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The sad, strange life of Harvie, who is born into an impoverished Middle European existence, and whose one constant is the book of "fakts" he keeps adding to, worn around his neck. After a childhood tragedy, he emigrates to Australia, where he has a succession of menial jobs, eventually ending up in a retirement home. Along the way, he has a string of bad luck, leaving him with, among other things, a steel plate in his skull that becomes a magnet.Written by
Jon Reeves <email@example.com>
This is the first feature film from writer/director Adam Elliot who previously wrote & directed 3 short films titled: "Brother", "Uncle" & "Cousin". Adam Elliot would later write & direct his second feature film "Mary & Max" which would end up being an award winning animated film. See more »
I first saw Harvie Krumpet in my high school science class. That class is amazing at being loud and obnoxious. People are regularly yelling across the room, throwing stuff, blaring music at full blast, and generally making the teacher's job very difficult. In fact, earlier in the class, two students had got into a verbal fight, yelling obscenities at each other for what seemed like ages. So when the teacher told us he was going to show a little animated film that I had heard of, one called Harvie Krumpet, I was a bit weary.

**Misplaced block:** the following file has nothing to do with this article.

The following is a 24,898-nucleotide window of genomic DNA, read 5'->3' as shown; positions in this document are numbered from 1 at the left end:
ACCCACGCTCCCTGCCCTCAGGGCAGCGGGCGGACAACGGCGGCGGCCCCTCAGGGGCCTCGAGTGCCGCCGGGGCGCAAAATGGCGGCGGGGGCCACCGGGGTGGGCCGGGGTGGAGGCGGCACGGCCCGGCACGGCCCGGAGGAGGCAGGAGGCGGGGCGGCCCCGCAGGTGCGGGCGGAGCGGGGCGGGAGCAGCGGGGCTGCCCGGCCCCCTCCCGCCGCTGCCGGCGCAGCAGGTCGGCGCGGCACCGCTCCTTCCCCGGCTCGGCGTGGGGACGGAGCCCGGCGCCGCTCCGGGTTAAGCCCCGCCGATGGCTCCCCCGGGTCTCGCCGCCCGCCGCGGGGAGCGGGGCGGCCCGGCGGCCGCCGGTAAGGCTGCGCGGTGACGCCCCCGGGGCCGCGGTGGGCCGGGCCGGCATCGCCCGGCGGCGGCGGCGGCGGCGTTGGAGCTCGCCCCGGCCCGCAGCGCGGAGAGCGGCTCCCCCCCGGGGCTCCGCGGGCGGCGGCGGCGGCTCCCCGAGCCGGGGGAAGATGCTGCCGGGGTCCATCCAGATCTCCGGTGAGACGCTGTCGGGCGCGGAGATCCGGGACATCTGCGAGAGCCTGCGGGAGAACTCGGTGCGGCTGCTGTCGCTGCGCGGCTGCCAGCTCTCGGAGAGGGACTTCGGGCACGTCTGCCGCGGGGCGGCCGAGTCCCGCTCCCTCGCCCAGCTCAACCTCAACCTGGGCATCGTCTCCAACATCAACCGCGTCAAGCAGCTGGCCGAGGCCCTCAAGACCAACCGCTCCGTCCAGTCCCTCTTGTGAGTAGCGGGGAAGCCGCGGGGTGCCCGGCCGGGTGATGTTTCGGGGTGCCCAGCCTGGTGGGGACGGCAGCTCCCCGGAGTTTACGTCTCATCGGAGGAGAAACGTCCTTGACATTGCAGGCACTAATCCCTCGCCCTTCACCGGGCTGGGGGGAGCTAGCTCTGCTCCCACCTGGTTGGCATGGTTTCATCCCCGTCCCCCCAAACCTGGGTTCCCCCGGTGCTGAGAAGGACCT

Harvie Krumpet it a claymation short running in at about 20 minutes, that details the life of an extremely unlucky man. The animation is crude yet not without its charm, the music is sparse but quite appropriate, and the story is flat out bizarre. In short, it was something I assumed my class would talk through. But I was wrong.
In the beginning, everybody was a bit weirded out by the style, and didn't really grasp it. They quickly adapted however and were soon laughing out loud at almost every joke the movie flung. People went 'awww' at the cute moments, said 'poor Harvie' at the bad, and as said before, laughed at the funny. But the moment I knew there was something special in this short was near the end. The was a moment of uncertainty where there was complete silence. Not a soul was speaking, or even breathing. For the first time ever in that class, everybody was quiet. You could literally feel different emotions coming from everyone. And when it was all over, as everybody was walking out of class, I didn't hear one person who didn't have something positive to say about Harvie Krumpet.
And I think that's what makes Harvie Krumpet so great; it can invoke feelings in everyone, from all walks of life. Despite being so different from the norm, everybody could appreciate the simple life that Harvie lead. Never before have I seen a movie with such an ability as that. And I'm unsure if I ever will again.
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